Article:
Meet Brother Tuna, a very cute, but slightly terrified little tuna fish wandering the streets and subways of Taipei, Taiwan. If you spot Brother Tuna we want you to , and snap a pic to share on your social networks! Help us to find Brother Tuna ... because he's certainly not the only tuna fish that's gone missing.
In fact, I bet if you too knew the statistics regarding dwindling tuna populations, you'd have the same terrified expression as Brother Tuna. This from the Greenpeace International site:
Tuna are incredible creatures. Highly migratory, they travel thousands of miles over their lifetimes. Despite weighing up to 700 kg, the majestic bluefin can accelerate faster than a Porsche and can swim as fast as 43mph - some species travel from North American to European waters several times each year. Yellowfin have been recorded travelling from the US Pacific coast to Japan, they travel at an average speed of ten miles per hour, but can reach up to 50mph. A bigeye tuna has been recorded diving 250 metres in less than one minute - see if you can do better!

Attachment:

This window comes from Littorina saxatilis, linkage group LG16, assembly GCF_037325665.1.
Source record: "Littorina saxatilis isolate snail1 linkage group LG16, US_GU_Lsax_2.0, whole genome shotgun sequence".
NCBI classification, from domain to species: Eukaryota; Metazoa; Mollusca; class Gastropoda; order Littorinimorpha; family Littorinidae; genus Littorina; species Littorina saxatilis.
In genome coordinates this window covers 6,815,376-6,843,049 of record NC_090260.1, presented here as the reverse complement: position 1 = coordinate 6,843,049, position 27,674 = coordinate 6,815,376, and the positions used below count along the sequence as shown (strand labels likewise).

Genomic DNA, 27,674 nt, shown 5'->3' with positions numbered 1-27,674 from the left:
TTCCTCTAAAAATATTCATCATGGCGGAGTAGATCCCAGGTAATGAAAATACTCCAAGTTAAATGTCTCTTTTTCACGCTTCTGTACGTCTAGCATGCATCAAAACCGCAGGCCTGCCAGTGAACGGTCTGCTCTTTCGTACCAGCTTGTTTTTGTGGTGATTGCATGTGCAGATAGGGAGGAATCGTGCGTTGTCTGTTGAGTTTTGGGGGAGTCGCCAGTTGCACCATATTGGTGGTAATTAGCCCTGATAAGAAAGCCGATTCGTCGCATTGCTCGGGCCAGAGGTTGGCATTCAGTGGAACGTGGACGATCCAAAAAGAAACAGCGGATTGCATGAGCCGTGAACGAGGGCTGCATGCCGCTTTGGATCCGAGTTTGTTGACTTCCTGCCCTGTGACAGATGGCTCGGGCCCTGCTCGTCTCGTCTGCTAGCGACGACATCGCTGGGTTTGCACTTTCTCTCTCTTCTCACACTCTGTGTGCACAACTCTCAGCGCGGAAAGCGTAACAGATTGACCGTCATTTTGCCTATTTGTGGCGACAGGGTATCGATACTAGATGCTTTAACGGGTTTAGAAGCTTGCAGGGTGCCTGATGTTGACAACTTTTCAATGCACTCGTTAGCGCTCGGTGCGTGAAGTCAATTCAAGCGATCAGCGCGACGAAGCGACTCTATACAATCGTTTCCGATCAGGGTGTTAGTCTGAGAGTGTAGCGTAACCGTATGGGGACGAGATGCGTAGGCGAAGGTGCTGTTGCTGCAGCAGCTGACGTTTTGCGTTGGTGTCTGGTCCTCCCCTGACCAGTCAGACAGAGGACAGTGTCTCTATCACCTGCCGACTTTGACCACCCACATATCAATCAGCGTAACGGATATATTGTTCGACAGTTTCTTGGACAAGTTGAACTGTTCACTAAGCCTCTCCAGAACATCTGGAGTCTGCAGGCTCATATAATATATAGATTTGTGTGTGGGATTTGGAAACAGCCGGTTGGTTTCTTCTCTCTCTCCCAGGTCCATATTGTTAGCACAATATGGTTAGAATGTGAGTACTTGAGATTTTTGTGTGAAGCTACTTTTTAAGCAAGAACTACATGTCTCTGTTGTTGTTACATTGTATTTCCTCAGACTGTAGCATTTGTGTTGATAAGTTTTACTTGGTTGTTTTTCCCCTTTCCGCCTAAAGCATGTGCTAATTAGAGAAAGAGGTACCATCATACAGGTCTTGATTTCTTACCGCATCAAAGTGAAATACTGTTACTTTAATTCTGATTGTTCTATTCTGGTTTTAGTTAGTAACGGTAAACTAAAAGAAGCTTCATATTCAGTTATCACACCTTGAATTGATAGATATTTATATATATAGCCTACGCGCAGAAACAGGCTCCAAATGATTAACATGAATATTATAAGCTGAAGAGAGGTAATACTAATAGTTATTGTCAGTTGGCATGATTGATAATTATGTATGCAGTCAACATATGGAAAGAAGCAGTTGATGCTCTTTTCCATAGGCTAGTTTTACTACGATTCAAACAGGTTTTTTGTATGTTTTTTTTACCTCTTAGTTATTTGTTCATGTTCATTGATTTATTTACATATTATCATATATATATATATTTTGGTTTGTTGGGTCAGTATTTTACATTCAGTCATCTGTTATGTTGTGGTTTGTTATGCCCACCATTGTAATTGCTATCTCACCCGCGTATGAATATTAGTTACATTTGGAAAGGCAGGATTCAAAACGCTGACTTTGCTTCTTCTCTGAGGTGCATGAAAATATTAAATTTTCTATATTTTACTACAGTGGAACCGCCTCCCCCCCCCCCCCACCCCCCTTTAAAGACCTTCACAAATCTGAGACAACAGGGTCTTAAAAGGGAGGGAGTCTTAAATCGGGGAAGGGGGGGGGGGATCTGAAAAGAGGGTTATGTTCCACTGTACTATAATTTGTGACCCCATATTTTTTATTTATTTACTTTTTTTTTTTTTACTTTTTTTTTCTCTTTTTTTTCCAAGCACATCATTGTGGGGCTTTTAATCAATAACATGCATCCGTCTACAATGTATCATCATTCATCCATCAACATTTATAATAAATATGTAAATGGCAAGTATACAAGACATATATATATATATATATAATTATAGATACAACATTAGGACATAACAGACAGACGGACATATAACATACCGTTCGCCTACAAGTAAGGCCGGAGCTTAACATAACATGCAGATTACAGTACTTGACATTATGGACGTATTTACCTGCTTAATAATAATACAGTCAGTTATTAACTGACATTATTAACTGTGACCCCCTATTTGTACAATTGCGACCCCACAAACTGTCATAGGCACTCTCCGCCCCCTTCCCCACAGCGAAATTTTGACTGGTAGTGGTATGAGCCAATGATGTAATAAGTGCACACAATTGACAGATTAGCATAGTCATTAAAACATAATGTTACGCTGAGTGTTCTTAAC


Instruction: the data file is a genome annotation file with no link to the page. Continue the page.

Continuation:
Tuna are in trouble
But globally tuna populations are in trouble. Many species are endangered or critically endangered. There simply aren't enough fish to sustain the world's voracious appetite for tuna. Rampant over-fishing and pirates stealing tuna are pushing the ocean's "natural torpedoes" to the brink of extinction.
Bigeye and yellowfin are fully exploited or over exploited in all oceans - they are in serious trouble in the Western and Central Pacific Ocean, where they were relatively healthy just a few years ago. Stocks of the magnificent bluefin, the most iconic and valuable of all tuna species, are on the brink of collapse. In 1999, Greenpeace recorded how Mediterranean bluefin had declined by 80 percent.
And it's getting worse. Advances in technology mean large ships - floating factories - are now able to take as much tuna in two days as whole countries can take in a year. Increasing practices of tuna ranching are also further aggravating the crisis.
Head to the Greenpeace International site to learn more about the plight of the tuna fish.